2nd April 2009, 10:23 AM #6
It doesn't matter if on an official box you have to press red.
With the right settings the stream can be picked up by other hd boxes.
Read reports of various people with various hd sat boxes getting whilst not as flawless and easy to use as an official freesat box it depends on your usage.
2nd April 2009, 11:17 AM #7
Oh! By the way, dos_box, one of the best sources of information about what channels you can actually receive is on Europe, Africa & Middle East - LyngSat - this site will probably tell you more than you need or even want to know. Sorry if I underestimate your curiosity
2nd April 2009, 12:58 PM #8
I have experience of both Technomate and Humax boxes.
The Freesat name is more about the EPG [Electronic Programme Guide](that enables you to see whats on.) The Humax Foxsat HD box can receive both BBC and ITV in HD, (when they are broadcasting which as others have said is not often for ITV but last nights football was on!) This box also has a non freesat mode where you can tune in any other "free to air" channels that are broadcast from the same satellite as the Freesat channels. You can get reconditioned(?) ones of these from humaxdirect.co.uk for £89.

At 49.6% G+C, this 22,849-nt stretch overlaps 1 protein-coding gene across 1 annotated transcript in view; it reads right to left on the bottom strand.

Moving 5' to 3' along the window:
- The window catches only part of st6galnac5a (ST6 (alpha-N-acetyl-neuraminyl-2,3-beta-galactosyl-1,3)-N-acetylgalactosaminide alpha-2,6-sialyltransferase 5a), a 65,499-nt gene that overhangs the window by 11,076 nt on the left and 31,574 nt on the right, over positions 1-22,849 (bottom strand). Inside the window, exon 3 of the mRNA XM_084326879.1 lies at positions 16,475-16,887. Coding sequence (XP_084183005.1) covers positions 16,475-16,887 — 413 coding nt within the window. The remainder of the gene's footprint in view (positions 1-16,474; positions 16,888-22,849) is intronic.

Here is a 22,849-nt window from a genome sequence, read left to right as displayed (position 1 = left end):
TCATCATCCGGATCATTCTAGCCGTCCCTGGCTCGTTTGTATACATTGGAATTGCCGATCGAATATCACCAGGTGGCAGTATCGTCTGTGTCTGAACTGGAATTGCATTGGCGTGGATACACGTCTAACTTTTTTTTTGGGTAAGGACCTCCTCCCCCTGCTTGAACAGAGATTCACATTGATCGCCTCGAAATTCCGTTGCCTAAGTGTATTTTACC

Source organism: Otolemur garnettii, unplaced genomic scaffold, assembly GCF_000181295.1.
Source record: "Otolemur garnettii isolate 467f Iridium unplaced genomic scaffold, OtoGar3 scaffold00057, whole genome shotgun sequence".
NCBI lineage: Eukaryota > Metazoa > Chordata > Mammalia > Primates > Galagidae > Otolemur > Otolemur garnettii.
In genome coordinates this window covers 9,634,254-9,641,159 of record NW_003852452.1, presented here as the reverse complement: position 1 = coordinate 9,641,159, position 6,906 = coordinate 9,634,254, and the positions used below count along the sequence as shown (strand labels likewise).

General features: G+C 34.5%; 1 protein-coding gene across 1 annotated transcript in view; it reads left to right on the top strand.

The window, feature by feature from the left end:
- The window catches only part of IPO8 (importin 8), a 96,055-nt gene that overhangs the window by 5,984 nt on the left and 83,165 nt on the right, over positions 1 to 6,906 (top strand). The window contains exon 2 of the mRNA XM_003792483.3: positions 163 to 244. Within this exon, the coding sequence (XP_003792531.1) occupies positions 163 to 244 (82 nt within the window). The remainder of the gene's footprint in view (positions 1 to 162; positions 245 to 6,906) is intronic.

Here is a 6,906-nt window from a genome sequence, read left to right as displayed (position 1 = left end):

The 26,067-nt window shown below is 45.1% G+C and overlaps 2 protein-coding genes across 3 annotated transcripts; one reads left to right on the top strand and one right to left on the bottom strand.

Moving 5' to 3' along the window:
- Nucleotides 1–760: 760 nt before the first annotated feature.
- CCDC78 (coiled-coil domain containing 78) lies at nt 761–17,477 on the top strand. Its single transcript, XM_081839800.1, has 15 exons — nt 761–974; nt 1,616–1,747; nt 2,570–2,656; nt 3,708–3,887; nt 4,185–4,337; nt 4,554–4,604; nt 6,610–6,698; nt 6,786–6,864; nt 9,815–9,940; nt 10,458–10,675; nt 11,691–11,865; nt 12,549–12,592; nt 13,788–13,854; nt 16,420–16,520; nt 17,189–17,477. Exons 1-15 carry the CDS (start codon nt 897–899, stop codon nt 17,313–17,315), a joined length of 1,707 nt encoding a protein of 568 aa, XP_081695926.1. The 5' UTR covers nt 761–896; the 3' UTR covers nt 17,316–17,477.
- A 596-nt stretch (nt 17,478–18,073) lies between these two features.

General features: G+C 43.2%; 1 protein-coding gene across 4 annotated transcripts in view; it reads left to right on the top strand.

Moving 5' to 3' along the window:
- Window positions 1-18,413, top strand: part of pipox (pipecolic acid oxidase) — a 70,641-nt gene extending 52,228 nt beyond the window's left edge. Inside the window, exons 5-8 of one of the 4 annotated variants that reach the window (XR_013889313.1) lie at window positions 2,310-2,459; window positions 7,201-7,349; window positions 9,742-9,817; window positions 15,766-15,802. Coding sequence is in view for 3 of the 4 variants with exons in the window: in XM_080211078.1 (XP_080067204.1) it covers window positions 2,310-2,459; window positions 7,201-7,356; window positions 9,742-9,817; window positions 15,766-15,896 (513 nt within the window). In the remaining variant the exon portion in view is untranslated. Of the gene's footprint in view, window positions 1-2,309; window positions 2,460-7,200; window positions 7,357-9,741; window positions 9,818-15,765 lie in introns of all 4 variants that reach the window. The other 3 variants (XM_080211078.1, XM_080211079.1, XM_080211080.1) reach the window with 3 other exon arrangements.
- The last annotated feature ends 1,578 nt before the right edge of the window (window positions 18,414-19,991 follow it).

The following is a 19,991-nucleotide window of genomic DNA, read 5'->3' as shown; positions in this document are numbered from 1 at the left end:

Humax make a more expensive version of the FOXSAT HD thats a PVR as well.
A Technomate 3150 for example could also be tuned in to all these channels but would not get you the Freesat EPG, but a simpler now and next one. This receiver has the ability to record channels to a USB disk which connects via a USB port on the back. These recordings are in TS file format and there are viewers that can play these files back via your PC (media player calssic for example). I know of schools who record Teachers TV programmes for staff to view whenever. This receiver can be had for under £50. They have the ability to drive a motorised dish if thats what you have installed.
There are good forums around to pick up useful advice
2nd April 2009, 01:08 PM #9
MythTV guys have a plugin that decodes the Freesat EPG.